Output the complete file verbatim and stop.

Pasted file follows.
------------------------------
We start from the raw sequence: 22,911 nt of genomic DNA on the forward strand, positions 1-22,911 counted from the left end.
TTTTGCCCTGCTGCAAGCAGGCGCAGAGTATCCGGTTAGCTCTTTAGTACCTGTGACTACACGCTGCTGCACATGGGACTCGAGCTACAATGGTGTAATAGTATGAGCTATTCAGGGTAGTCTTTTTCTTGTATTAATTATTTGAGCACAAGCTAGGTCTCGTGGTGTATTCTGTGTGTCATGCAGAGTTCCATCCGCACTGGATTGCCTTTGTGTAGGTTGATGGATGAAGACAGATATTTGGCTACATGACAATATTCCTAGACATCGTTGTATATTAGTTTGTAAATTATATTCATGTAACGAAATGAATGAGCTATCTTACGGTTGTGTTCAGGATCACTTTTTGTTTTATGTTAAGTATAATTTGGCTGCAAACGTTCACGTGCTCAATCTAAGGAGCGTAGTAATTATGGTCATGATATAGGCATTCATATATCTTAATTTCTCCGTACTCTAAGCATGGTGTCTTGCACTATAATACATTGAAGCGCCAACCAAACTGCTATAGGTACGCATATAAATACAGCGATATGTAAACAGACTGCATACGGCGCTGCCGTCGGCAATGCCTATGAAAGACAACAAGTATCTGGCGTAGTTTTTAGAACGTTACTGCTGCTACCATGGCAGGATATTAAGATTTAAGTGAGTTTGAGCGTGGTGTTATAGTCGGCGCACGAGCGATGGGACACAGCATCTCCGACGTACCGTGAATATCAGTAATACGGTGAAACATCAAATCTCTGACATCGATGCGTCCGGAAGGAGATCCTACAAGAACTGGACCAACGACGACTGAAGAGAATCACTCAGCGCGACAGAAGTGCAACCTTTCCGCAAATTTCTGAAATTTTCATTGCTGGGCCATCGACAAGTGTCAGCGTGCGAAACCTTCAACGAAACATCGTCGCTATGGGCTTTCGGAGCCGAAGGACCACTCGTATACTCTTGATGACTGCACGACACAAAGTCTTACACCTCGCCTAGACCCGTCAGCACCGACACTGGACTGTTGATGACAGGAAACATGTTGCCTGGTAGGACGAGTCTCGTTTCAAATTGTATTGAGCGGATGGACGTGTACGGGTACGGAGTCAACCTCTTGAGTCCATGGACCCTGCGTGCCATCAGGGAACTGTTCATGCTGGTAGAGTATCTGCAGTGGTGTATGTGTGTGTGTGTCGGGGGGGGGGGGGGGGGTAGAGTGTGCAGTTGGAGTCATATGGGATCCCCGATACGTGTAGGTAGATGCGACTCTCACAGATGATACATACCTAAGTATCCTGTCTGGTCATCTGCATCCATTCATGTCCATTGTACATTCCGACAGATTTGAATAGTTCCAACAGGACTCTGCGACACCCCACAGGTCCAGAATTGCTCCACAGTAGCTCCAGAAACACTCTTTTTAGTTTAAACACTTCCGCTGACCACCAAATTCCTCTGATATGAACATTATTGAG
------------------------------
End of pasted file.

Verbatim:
We start from the raw sequence: 22,911 nt of genomic DNA on the forward strand, positions 1-22,911 counted from the left end.
TTTTGCCCTGCTGCAAGCAGGCGCAGAGTATCCGGTTAGCTCTTTAGTACCTGTGACTACACGCTGCTGCACATGGGACTCGAGCTACAATGGTGTAATAGTATGAGCTATTCAGGGTAGTCTTTTTCTTGTATTAATTATTTGAGCACAAGCTAGGTCTCGTGGTGTATTCTGTGTGTCATGCAGAGTTCCATCCGCACTGGATTGCCTTTGTGTAGGTTGATGGATGAAGACAGATATTTGGCTACATGACAATATTCCTAGACATCGTTGTATATTAGTTTGTAAATTATATTCATGTAACGAAATGAATGAGCTATCTTACGGTTGTGTTCAGGATCACTTTTTGTTTTATGTTAAGTATAATTTGGCTGCAAACGTTCACGTGCTCAATCTAAGGAGCGTAGTAATTATGGTCATGATATAGGCATTCATATATCTTAATTTCTCCGTACTCTAAGCATGGTGTCTTGCACTATAATACATTGAAGCGCCAACCAAACTGCTATAGGTACGCATATAAATACAGCGATATGTAAACAGACTGCATACGGCGCTGCCGTCGGCAATGCCTATGAAAGACAACAAGTATCTGGCGTAGTTTTTAGAACGTTACTGCTGCTACCATGGCAGGATATTAAGATTTAAGTGAGTTTGAGCGTGGTGTTATAGTCGGCGCACGAGCGATGGGACACAGCATCTCCGACGTACCGTGAATATCAGTAATACGGTGAAACATCAAATCTCTGACATCGATGCGTCCGGAAGGAGATCCTACAAGAACTGGACCAACGACGACTGAAGAGAATCACTCAGCGCGACAGAAGTGCAACCTTTCCGCAAATTTCTGAAATTTTCATTGCTGGGCCATCGACAAGTGTCAGCGTGCGAAACCTTCAACGAAACATCGTCGCTATGGGCTTTCGGAGCCGAAGGACCACTCGTATACTCTTGATGACTGCACGACACAAAGTCTTACACCTCGCCTAGACCCGTCAGCACCGACACTGGACTGTTGATGACAGGAAACATGTTGCCTGGTAGGACGAGTCTCGTTTCAAATTGTATTGAGCGGATGGACGTGTACGGGTACGGAGTCAACCTCTTGAGTCCATGGACCCTGCGTGCCATCAGGGAACTGTTCATGCTGGTAGAGTATCTGCAGTGGTGTATGTGTGTGTGTGTCGGGGGGGGGGGGGGGGGTAGAGTGTGCAGTTGGAGTCATATGGGATCCCCGATACGTGTAGGTAGATGCGACTCTCACAGATGATACATACCTAAGTATCCTGTCTGGTCATCTGCATCCATTCATGTCCATTGTACATTCCGACAGATTTGAATAGTTCCAACAGGACTCTGCGACACCCCACAGGTCCAGAATTGCTCCACAGTAGCTCCAGAAACACTCTTTTTAGTTTAAACACTTCCGCTGACCACCAAATTCCTCTGATATGAACATTATTGAG